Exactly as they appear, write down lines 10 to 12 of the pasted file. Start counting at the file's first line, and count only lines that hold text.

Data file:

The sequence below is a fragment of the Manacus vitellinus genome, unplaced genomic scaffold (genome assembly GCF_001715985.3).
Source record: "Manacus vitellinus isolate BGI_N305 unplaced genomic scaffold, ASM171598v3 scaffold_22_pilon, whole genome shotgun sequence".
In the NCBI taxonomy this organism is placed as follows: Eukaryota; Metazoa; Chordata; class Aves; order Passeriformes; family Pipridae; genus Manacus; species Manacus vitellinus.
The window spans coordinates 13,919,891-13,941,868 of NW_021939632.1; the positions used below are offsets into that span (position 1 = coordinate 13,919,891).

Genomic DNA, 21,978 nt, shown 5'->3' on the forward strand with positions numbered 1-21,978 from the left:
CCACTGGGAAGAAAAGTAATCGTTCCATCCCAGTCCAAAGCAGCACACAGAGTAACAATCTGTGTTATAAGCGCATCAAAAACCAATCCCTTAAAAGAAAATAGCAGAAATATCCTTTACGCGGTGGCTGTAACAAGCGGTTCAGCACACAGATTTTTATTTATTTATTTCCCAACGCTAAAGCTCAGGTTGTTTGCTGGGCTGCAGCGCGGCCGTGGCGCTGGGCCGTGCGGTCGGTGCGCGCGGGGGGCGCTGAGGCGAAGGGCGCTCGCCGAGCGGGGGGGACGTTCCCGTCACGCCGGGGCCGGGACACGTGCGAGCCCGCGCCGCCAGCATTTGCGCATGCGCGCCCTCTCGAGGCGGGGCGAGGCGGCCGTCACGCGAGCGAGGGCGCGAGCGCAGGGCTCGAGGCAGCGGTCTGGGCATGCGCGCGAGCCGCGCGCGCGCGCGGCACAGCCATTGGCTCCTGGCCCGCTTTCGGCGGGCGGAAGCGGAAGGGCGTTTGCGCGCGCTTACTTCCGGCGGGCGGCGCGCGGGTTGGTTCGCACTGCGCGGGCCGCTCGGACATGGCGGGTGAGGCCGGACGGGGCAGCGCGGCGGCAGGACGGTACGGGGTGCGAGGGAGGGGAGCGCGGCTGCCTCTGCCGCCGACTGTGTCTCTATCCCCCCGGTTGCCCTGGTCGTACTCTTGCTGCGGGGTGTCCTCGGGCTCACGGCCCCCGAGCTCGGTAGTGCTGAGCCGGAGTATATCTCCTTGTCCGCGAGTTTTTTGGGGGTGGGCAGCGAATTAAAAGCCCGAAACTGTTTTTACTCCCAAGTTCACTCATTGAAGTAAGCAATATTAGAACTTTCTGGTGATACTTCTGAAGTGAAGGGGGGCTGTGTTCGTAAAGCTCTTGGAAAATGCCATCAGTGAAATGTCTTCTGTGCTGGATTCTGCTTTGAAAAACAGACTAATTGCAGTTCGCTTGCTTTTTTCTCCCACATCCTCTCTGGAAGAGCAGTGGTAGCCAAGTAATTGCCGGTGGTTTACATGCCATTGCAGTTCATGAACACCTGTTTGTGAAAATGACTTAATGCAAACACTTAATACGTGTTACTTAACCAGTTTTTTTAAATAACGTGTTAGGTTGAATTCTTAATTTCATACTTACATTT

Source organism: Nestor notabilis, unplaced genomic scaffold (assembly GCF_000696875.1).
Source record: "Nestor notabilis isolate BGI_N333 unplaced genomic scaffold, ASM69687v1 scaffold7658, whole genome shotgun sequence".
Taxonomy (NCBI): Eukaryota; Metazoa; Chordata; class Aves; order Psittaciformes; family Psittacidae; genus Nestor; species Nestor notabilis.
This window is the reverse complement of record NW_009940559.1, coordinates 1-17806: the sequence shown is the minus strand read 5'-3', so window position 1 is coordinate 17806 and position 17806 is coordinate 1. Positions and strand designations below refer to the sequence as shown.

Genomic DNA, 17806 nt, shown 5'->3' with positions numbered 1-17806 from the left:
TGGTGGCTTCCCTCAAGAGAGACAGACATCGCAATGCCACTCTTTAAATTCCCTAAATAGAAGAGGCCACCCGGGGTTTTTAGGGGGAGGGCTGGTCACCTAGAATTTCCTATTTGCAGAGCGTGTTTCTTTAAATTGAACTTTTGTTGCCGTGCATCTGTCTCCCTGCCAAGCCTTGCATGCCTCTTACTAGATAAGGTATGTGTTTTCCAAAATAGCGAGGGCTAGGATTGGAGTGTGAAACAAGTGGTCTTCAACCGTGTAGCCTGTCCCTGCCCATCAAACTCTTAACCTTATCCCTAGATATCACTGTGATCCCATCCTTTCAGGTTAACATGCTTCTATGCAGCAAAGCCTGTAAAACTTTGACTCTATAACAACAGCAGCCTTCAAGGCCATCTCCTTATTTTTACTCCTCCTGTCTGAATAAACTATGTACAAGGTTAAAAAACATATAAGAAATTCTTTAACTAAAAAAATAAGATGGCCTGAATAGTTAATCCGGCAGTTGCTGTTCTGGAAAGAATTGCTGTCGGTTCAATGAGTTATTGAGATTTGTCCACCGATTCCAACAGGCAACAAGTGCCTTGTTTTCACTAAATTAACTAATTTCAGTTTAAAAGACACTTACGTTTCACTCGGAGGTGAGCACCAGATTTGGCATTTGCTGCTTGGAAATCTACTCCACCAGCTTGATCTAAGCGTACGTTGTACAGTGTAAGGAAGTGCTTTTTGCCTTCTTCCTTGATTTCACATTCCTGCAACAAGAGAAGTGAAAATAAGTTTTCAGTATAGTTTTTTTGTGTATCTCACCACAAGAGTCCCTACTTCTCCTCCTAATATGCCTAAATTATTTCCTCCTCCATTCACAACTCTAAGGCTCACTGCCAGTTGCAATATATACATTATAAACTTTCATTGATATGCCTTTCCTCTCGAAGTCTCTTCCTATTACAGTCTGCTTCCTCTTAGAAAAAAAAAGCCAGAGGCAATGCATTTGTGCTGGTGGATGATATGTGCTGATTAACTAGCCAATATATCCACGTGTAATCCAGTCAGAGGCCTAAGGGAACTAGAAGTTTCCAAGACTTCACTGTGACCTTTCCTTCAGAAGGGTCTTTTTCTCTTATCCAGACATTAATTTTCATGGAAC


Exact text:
This window is the reverse complement of record NW_009940559.1, coordinates 1-17806: the sequence shown is the minus strand read 5'-3', so window position 1 is coordinate 17806 and position 17806 is coordinate 1. Positions and strand designations below refer to the sequence as shown.

Genomic DNA, 17806 nt, shown 5'->3' with positions numbered 1-17806 from the left:
TGGTGGCTTCCCTCAAGAGAGACAGACATCGCAATGCCACTCTTTAAATTCCCTAAATAGAAGAGGCCACCCGGGGTTTTTAGGGGGAGGGCTGGTCACCTAGAATTTCCTATTTGCAGAGCGTGTTTCTTTAAATTGAACTTTTGTTGCCGTGCATCTGTCTCCCTGCCAAGCCTTGCATGCCTCTTACTAGATAAGGTATGTGTTTTCCAAAATAGCGAGGGCTAGGATTGGAGTGTGAAACAAGTGGTCTTCAACCGTGTAGCCTGTCCCTGCCCATCAAACTCTTAACCTTATCCCTAGATATCACTGTGATCCCATCCTTTCAGGTTAACATGCTTCTATGCAGCAAAGCCTGTAAAACTTTGACTCTATAACAACAGCAGCCTTCAAGGCCATCTCCTTATTTTTACTCCTCCTGTCTGAATAAACTATGTACAAGGTTAAAAAACATATAAGAAATTCTTTAACTAAAAAAATAAGATGGCCTGAATAGTTAATCCGGCAGTTGCTGTTCTGGAAAGAATTGCTGTCGGTTCAATGAGTTATTGAGATTTGTCCACCGATTCCAACAGGCAACAAGTGCCTTGTTTTCACTAAATTAACTAATTTCAGTTTAAAAGACACTTACGTTTCACTCGGAGGTGAGCACCAGATTTGGCATTTGCTGCTTGGAAATCTACTCCACCAGCTTGATCTAAGCGTACGTTGTACAGTGTAAGGAAGTGCTTTTTGCCTTCTTCCTTGATTTCACATTCCTGCAACAAGAGAAGTGAAAATAAGTTTTCAGTATAGTTTTTTTGTGTATCTCACCACAAGAGTCCCTACTTCTCCTCCTAATATGCCTAAATTATTTCCTCCTCCATTCACAACTCTAAGGCTCACTGCCAGTTGCAATATATACATTATAAACTTTCATTGATATGCCTTTCCTCTCGAAGTCTCTTCCTATTACAGTCTGCTTCCTCTTAGAAAAAAAAAGCCAGAGGCAATGCATTTGTGCTGGTGGATGATATGTGCTGATTAACTAGCCAATATATCCACGTGTAATCCAGTCAGAGGCCTAAGGGAACTAGAAGTTTCCAAGACTTCACTGTGACCTTTCCTTCAGAAGGGTCTTTTTCTCTTATCCAGACATTAATTTTCATGGAAC